We’ve Been Slimed — and It’s Not Necessarily Pink

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Cross-posted from the Environmental Working Group‘s blog, Enviro-blog.

Last month, the New York Times published a story about my efforts when I was pregnant to rid my home of toxic chemicals. The story featured a photo of my 18-month-old daughter and recounted how I threw out a large pile of cosmetics, cleaners and other products that my research, using the Environmental Working Group’s online Skin Deep Cosmetics Database, found to contain dangerous substances. While at the time I thought I was doing the right thing for my family, when I read readers’ comments, I felt as if I were on Nickelodeon, in one of those scenes when an unsuspecting person has an entire bucket of green slime dumped on her head.

Readers sneered at my decision to purge my home of toxics when I was pregnant, calling me a control freak with mental health issues. More than one actually suggested that I had obsessive compulsive disorder. There was a certain amount of denial in the comments — an attitude that if something hasn’t killed us by now, it’s probably fine.

Given this response, I’ve been fascinated to watch the public outcry following disclosures that sellers of ground beef have been adding so-called “pink slime” to ground meat to save money. This stuff, officially called “lean finely textured beef.” is made by gassing and repackaging “lean trimmings” from the slaughterhouse floor. After a strong show of public outrage, grocery stores and restaurants have been dropping the stuff like a rotten egg.

Meanwhile, the meat industry has gone on the defensive. Even food-safety heroes like Marion Nestle concede that “pink slime” – despite being a low-quality version of “food” that should really only be suitable for pets and is disgusting to contemplate – is, as the Obama administration has said, safe to eat.

But what if I told you that a far more dangerous type of “pink slime” was actually all over your house and is still all over mine? I’m exaggerating, of course (likely due to my OCD). But hear me out.

Petrochemicals, as we all know, are the basis for plastics. The polyurethane foam in furniture and baby products? Courtesy of the oil industry. As Theo Colborn, a pioneer on chemical health issues, writes in the introduction to “Slow Death by Rubber Duck,” “[w]hen one considers that almost all of the common hormone-disrupting chemicals are derived from oil and natural gas, one can begin to understand why the public does not know the nature of these toxic chemicals, their source, and how and where they have entered our lives.”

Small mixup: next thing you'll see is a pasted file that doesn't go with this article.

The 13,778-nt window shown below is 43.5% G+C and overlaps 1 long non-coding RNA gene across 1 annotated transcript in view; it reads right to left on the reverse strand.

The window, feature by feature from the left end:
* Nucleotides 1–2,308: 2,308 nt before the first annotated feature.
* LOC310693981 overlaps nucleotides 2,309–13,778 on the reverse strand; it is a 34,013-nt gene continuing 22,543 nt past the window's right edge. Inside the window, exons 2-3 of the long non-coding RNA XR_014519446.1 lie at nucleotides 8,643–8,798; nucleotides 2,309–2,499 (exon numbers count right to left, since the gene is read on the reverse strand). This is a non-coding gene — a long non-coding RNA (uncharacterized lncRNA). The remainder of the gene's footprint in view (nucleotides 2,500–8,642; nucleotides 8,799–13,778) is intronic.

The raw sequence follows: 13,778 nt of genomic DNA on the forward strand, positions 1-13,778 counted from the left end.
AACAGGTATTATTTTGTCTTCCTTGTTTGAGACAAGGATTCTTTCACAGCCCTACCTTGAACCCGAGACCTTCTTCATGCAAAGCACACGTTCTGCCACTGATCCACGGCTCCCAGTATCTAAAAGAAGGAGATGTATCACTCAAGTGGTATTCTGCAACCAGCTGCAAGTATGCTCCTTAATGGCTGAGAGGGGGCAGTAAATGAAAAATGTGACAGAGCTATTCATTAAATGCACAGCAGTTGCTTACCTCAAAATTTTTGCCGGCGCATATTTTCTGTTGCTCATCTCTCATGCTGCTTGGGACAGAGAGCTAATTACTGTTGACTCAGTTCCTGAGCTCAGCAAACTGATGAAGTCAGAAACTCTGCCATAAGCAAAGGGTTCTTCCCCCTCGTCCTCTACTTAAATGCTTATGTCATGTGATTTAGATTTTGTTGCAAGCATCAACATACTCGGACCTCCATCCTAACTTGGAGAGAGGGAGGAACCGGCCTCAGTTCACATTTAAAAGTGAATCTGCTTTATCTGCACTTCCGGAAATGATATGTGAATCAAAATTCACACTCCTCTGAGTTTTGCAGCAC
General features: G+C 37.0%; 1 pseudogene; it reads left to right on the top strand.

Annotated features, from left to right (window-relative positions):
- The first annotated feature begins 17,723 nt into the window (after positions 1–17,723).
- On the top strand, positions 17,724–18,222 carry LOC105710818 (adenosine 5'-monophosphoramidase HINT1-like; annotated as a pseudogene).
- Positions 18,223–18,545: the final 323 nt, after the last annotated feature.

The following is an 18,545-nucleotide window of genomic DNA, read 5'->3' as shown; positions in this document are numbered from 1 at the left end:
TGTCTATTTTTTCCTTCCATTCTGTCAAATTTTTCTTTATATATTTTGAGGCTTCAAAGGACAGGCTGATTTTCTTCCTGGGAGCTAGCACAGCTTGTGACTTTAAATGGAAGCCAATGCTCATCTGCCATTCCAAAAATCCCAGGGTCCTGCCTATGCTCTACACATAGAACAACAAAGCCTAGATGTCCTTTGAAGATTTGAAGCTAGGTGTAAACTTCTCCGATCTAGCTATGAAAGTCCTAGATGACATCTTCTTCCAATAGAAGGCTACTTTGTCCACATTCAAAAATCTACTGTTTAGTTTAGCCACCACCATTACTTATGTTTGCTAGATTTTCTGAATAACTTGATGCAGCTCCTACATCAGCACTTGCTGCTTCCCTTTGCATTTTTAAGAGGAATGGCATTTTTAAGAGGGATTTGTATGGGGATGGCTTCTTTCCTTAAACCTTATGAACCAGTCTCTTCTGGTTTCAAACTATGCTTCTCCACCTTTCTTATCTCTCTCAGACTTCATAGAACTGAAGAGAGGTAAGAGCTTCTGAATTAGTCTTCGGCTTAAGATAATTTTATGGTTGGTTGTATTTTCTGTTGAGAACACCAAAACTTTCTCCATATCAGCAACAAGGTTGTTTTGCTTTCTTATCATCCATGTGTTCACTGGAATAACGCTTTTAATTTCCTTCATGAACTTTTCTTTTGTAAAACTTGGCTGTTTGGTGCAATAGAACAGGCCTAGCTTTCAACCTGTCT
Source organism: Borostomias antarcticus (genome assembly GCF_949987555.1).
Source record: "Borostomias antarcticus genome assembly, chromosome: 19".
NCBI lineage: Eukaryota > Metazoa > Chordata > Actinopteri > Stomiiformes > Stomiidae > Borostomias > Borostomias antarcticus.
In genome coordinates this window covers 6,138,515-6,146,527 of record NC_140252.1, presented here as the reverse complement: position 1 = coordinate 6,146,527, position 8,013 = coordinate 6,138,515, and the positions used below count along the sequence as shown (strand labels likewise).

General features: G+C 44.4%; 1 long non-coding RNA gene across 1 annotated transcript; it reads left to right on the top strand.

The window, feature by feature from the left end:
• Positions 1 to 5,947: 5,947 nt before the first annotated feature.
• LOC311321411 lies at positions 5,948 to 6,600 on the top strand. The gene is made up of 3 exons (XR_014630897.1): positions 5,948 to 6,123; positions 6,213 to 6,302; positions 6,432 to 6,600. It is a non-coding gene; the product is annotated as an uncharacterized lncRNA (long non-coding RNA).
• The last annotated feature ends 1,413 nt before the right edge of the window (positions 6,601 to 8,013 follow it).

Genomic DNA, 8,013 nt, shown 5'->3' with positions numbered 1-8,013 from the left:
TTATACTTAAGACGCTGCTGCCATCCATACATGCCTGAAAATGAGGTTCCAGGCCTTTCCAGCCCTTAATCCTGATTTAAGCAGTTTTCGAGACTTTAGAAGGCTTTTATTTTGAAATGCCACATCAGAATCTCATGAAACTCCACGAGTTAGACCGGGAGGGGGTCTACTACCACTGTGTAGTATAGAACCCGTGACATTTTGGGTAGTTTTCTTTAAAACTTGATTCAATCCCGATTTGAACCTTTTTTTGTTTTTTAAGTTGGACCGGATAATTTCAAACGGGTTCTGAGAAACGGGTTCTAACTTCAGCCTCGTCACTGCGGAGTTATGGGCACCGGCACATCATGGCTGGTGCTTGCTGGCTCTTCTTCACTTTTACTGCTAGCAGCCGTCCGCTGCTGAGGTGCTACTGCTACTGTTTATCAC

Preservatives in cosmetics, flame retardants in furniture, even common ingredients in food are derived from – or are – petrochemicals. Just like pink slime, the by-products of oil production are given a home among the multisyllabic lists of chemicals in ordinary household products, both as a way to find a disposal location for them and to sell them for profit.

In my opinion, this is to be expected: companies will sell what they have any way they can. It is even, you might say, “natural” for corporations to try turn a penny off their garbage. If the impacts on human health weren’t so devastating, and if they told us what they were doing and gave us a choice, well, it might be fine. It would at least be better.

Obviously, though, that’s not what happens. Instead, the things we buy are riddled through with oil-knows-what. Attempts to ban harmful chemicals have to move forward one by one with repeated scientific trials, each regulatory judgment fought tooth-and-nail by the industry. And the chemical/oil industry too often prevails, as happened with the federal Food and Drug Administration’s recent absurd failure to ban bisphenol-A, a dangerous chemical in plastic that’s been linked to obesity, endocrine disorders, diabetes, behavioral problems and reproductive health impacts.